3)  Should those in elected City positions be subject to suspension (with or without pay) for any criminal acts involving 'moral turpitude' which resulted in their arrest during their term of office.

4)  Should the outdated method of running for Council 'posts' be eliminated in favor of those candidates receiving the highest vote totals being elected?  (i.e.:  if 7 people qualify to run for 3 posts, the 3 with the highest number of votes are elected.)

5)  Should inquiries be made to determine if the City would benefit financially by merging the KPD with the Cobb Police?  If there were a worthwhile savings, would you favor such a merger?

6)  Kennesaw has up to now considered itself to be a major player in Georgia's support of Southern independence during the War Between the States.  Now there is a backlash against anything 'Confederate'.  Will you support efforts to ban anything Confederate from City property.  Such things may include, flags, historical markers/plaques, cemetery markers, re-inactors use of City property.



For Federal Court records such as Civil, Criminal, Appeal and Bankruptcy you will find the PACER site useful.

Go to:

This site requires registration with a credit card in order to get a login and pin number.  The good news is that you can get 150 free pages each quarter and your card won't be charged.  Over that amount you do get charged at ten cents a page with notification of the charge via email.

Here is a general caution on ALL such records checks. 

You should have as much info going into it as possible.  A full name to include a middle initial/or full middle name, last 4 of the social security number, age (DOB is better).

Here is further caution along these lines, not everyone uses their actual legal name, sometimes people use their middle names or a diminutive of their name (ie: Bob instead of Robert).

As an example the current mayor of Kennesaw:  If you look up Derek Easterling you will find only one 'Civil Result' in this PACER system.  It is for Easterling, Derek J, a NY civil filing from 4-11-02.  This is NOT the Kennesaw mayor, so the info is useless.

However the Kennesaw mayor uses his middle name these days.  If you look up Easterling, Charles Derek you come up with the actual bankruptcy, a Chapter 7 filed 1-31-08 in the Northern District of Georgia.

Here are 2 Cobb County sites you can use to obtain information locally:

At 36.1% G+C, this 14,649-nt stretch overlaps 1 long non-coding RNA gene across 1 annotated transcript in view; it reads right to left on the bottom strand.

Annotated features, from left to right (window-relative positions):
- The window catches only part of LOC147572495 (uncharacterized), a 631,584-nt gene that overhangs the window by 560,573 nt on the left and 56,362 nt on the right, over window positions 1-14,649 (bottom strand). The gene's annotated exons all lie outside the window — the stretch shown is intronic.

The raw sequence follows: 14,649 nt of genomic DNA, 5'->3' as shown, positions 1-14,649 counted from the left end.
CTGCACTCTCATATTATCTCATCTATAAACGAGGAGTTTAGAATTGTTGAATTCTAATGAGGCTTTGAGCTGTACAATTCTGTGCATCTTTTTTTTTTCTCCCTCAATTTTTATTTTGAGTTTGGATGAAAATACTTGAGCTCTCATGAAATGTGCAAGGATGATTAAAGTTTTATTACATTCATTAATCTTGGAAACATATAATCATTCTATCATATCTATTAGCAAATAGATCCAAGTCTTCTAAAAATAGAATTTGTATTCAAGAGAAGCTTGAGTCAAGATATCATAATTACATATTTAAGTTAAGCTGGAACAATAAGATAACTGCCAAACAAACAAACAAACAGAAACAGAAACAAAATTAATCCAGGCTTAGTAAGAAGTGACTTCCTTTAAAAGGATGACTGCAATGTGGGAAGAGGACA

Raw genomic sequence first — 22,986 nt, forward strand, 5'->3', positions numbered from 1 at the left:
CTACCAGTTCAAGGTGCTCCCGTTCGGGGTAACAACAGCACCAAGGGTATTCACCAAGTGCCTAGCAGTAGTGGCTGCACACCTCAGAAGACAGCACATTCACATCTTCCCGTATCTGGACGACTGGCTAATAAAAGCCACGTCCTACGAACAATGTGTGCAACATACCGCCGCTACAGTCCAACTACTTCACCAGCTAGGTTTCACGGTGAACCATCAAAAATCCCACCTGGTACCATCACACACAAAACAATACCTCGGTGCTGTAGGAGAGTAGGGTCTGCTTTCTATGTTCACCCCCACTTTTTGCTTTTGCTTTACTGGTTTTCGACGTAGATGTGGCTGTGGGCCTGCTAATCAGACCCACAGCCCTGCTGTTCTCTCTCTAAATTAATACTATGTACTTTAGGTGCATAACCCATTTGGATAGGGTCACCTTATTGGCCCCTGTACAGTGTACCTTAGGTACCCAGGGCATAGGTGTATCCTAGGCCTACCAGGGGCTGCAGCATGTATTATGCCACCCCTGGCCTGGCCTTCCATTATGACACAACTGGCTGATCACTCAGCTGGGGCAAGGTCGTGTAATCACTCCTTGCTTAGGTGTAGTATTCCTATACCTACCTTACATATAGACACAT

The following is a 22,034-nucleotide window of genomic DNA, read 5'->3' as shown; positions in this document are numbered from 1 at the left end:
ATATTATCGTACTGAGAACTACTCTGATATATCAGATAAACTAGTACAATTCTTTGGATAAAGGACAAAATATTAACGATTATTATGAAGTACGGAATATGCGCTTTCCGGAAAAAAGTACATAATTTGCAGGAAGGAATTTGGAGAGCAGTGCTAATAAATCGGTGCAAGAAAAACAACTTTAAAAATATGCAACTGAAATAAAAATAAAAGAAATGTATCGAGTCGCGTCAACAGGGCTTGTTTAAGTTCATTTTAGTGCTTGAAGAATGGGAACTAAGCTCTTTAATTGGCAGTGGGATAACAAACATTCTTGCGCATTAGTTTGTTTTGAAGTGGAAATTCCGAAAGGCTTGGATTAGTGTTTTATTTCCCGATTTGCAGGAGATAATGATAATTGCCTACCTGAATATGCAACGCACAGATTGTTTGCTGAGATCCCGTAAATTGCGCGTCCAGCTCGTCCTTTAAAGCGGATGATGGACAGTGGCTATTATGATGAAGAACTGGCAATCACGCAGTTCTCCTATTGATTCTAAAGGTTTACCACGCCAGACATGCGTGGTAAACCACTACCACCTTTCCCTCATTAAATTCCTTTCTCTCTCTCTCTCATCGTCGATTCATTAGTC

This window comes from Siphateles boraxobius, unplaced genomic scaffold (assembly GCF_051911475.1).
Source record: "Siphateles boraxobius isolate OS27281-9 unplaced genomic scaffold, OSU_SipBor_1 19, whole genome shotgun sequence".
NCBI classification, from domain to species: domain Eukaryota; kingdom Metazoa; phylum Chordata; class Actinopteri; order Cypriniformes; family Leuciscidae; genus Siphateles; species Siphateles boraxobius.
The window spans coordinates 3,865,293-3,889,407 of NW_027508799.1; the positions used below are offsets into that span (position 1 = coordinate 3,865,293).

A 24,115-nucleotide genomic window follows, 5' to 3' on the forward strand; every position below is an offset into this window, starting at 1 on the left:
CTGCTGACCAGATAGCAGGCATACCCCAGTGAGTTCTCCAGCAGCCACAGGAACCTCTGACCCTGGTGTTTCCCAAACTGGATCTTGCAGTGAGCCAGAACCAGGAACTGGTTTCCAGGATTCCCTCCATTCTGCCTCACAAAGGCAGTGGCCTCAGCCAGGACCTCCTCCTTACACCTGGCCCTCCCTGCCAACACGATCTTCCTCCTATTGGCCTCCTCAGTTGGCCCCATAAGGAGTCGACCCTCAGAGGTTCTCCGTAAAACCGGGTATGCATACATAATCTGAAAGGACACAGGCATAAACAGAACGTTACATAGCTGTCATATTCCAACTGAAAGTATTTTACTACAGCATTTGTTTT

Cobb County Superior Court, both criminal and civil cases:

Cobb County Magistrate Court, criminal, civil and judgments for both businesses and individuals:

If you can find prior residences for the person of interest, you can look at the various courts for those areas.

Also generally available are sites that have inmate information.  

The Federal Bureau of Prisons look up site is:

and the Georgia Department of Corrections site is:

On the above Georgia site you can find out where our former mayor, Leonard Church, is currently residing for his 20 year sentences.   (CHURCH, LEONARD LEROY, GDC ID: 1001688600)  

Or just look at:



The final day of election qualifying in three Cobb cities saw one city’s incumbents remain unchallenged, while another city will see two of its council members face one another and a challenger for one council seat.

Kennesaw’s qualifying had perhaps the most volatility in its final day of qualifying, with current Post 5 Councilman Jim Sebastian qualifying not for re-election to his seat, but rather for the Post 4 position held by Jimmy Dickens * , who qualified Monday. Also seeking the Post 4 seat is Chris Henderson, a senior research engineer for Georgia Tech Research Institute, according to his campaign website.

Sebastian in July told the MDJ that he would not seek re-election, saying he did not “want to be associated with those only interested in self-promoting their personal/financial interests and unethical or illegal actions,” though declined to provide specifics.

The sole qualifier for Sebastian’s seat is David Blinkhorn, a buyer for Kennesaw State University.

Kennesaw will see another three-way race on the Nov. 7 ballot, as Antonio “Tony” Jones was joined on the final day of qualifying by Pat Ferris and Jeffrey Oparnica. The seat is currently occupied by Councilman Nimesh Patel who is not seeking re-election.

Jones previously described himself as a “serial entrepreneur” who owns a landscaping business and a logistics business and consults with other small business owners on website design. Qualifying information listed Ferris’ occupation as a manager, with Oparnica listed as a brewer.

Jimmy Dickens Kennesaw Election History:

Jimmy Dickens first try for City Council was for the November 2011 City Council race where he lost to Tim Killingsworth for the Post 2 spot.

He ran for his current Post 4 seat in a Special Election on Nov 3, 2015 where he took the unexpired council seat of Debbie Williams.  
This seat was vacant when Debbie Williams quit the Council to make an unsuccessful run for mayor, where she was defeated by Charles Derek Easterling.

In his 2015 race Dickens was opposed by Bruce Jenkins and Jon Whitmer.  The results were:

JIMMY DICKENS 40.44% 725
BRUCE JENKINS 35.47% 636